She Is a Haunting by Trang Thanh Tran (Young Adult, Fantasy, Gothic Horror)
For a more comprehensive list, check out our New Books newsletter.
Includes: Dust Tracks on a Road, Jonah’s Gourd Vine, Mules and Men, Tell My Horse, The Complete Stories, Every Tongue Got to Confess, Moses, Man of the Mountain, Seraph on the Suwanee, Mule Bone, andTheir Eyes Were Watching God.
In these stories, together for the first time ever and collected from lost periodicals and archives, Hurston writes of Black life — from migration to love to everyday struggles.
On Making Zora Neale Hurston: Claiming a Space
In Reading Color (IRC): There may be inherent and even subconscious racism involved, of course, when white people record Black histories, but how much of understanding the culture is needed to accurately record it? There was and perhaps still is this idea that anthropologists must be outside and away from their subjects to study them, but Black people have different ways of recording history. How does that affect the end result?
Tracy Heather Strain: With any group, if you go to the community and don’t understand what you’re seeing, you can get undesirable results. Once I’m invited into a community, that’s when I can get strong, heartfelt material. I can’t tell you how many interviews I’ve had where, if I wasn’t Black, the conversation might not have been understood as it was intended. But it can also be deeper than race — a lot of people limit the idea of community to “Black, white, Asian, etc.”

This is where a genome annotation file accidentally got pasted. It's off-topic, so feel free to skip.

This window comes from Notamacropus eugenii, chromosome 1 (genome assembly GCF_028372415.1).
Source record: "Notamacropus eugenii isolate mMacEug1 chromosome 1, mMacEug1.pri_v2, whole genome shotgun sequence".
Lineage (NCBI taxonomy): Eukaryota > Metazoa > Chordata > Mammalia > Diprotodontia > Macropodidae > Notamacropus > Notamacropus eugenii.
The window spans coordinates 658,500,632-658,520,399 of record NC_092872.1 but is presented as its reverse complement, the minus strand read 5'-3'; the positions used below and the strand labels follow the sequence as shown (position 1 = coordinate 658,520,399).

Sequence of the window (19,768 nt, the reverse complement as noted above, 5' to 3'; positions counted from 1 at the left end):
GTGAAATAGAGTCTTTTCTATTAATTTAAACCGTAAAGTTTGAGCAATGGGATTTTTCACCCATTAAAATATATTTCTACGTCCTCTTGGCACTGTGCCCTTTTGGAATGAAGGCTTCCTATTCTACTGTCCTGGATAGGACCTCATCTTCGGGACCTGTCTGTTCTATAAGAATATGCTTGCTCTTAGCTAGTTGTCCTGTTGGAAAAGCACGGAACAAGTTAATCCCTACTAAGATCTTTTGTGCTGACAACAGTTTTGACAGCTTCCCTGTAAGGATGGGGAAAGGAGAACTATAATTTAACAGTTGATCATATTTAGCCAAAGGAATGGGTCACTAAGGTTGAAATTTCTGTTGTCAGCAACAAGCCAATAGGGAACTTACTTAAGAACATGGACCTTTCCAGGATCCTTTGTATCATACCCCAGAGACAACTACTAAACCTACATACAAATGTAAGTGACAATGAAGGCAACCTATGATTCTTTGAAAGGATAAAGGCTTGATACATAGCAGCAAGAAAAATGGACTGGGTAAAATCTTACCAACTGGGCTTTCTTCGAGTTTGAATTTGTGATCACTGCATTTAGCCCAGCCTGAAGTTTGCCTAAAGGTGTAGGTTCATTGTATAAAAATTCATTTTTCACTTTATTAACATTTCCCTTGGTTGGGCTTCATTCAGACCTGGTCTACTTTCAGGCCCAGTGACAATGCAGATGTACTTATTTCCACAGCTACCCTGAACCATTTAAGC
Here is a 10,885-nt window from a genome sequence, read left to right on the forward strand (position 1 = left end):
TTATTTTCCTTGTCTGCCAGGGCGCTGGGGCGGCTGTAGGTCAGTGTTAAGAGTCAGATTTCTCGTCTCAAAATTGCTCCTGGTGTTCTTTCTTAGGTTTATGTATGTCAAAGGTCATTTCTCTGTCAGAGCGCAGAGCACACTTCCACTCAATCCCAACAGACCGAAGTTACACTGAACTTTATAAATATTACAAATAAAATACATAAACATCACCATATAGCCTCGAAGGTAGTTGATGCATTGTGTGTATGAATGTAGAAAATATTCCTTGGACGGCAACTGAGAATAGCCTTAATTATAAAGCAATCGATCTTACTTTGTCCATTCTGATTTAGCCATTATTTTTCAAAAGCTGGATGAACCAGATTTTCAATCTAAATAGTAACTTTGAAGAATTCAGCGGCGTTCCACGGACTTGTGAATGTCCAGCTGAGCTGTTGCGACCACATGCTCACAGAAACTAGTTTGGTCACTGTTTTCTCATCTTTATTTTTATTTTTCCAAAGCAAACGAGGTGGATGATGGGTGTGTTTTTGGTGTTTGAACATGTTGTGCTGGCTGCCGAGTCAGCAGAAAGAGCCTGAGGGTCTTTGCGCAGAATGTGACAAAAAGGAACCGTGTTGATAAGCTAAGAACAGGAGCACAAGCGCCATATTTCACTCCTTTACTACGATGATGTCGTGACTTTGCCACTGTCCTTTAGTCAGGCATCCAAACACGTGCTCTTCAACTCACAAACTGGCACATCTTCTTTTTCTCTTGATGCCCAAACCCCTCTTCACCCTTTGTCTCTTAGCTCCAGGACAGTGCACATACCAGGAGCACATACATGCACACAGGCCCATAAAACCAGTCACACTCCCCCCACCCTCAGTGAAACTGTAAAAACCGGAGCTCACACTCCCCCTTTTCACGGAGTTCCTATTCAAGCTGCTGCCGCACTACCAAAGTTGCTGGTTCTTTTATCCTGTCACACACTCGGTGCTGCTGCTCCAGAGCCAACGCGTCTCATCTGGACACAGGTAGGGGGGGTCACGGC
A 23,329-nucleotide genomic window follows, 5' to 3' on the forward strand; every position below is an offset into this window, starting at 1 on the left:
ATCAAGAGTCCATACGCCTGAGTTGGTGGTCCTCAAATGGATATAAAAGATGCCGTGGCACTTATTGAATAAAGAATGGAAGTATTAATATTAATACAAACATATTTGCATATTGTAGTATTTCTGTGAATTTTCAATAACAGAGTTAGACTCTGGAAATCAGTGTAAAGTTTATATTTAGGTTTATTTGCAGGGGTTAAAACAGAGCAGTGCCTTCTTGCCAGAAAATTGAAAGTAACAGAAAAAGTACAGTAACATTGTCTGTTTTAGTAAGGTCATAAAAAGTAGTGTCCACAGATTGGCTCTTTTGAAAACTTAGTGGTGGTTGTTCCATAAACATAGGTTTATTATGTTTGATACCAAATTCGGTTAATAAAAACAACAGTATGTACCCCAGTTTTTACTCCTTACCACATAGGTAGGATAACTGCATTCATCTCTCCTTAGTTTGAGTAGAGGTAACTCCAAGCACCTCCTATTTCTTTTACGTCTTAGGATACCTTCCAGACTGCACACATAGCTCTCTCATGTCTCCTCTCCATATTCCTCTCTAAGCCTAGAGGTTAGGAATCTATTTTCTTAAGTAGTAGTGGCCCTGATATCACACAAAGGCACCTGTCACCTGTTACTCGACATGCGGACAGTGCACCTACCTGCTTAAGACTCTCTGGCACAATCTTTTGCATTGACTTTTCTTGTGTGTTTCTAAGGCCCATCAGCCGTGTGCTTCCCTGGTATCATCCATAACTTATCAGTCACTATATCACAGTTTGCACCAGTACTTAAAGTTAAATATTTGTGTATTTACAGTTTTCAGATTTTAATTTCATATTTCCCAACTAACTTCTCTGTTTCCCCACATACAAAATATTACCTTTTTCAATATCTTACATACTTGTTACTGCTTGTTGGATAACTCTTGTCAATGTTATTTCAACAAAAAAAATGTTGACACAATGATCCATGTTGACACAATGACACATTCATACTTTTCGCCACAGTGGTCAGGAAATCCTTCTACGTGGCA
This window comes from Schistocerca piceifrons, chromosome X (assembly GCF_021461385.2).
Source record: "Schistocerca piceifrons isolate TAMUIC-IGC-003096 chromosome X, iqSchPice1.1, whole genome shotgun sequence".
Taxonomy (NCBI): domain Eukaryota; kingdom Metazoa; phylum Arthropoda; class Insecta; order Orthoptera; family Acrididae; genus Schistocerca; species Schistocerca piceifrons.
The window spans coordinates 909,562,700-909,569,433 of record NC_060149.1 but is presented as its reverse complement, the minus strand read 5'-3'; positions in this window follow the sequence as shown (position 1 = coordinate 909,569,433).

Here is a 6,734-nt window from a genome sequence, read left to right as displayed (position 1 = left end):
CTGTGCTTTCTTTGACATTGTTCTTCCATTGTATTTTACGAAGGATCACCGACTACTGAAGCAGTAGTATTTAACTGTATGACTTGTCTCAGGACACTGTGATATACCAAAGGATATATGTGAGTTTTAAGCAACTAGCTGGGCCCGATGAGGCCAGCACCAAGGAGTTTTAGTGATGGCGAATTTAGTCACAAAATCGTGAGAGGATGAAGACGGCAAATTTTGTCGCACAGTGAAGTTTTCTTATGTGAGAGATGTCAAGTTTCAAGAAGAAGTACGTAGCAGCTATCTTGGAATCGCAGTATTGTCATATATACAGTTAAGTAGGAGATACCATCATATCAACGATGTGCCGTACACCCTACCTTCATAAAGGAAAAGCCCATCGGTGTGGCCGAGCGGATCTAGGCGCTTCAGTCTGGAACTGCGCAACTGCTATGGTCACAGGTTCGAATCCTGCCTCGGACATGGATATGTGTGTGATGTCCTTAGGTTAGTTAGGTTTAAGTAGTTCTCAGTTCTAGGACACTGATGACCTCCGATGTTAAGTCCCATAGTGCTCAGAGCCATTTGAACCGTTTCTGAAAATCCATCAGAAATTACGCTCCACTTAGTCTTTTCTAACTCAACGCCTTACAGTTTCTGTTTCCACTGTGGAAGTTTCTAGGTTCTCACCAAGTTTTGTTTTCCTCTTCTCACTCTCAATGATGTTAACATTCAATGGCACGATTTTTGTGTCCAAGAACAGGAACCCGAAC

IRC: That’s yet another reminder that we need all kinds of diverse voices, even outside of race — voices from different socioeconomic backgrounds as well, for example.
Tracy Heather Strain: That’s because you’re bringing yourself to it. There’s no such thing as complete objectivity. Documentaries are, like anything, subjective. You have these true facts, but it’s how these facts are incorporated. Documentary is a form of storytelling, it’s not about finding documents.
Take for instance how, once we knew that Their Eyes Were Watching God was the third act climax, we thought backwards from there. We thought “what does an audience need to know to make that moment comprehended as well as felt?” I also knew I wanted to bring up the epilogue about Alice Walker, and was tasked with figuring out what to include so you understood why Hurston disappeared from public view. That’s how we made decisions about what to include, but someone else would choose something else.
IRC: Where are places you’ve seen Zora’s influence that maybe aren’t credit as such?
Tracy Heather Strain: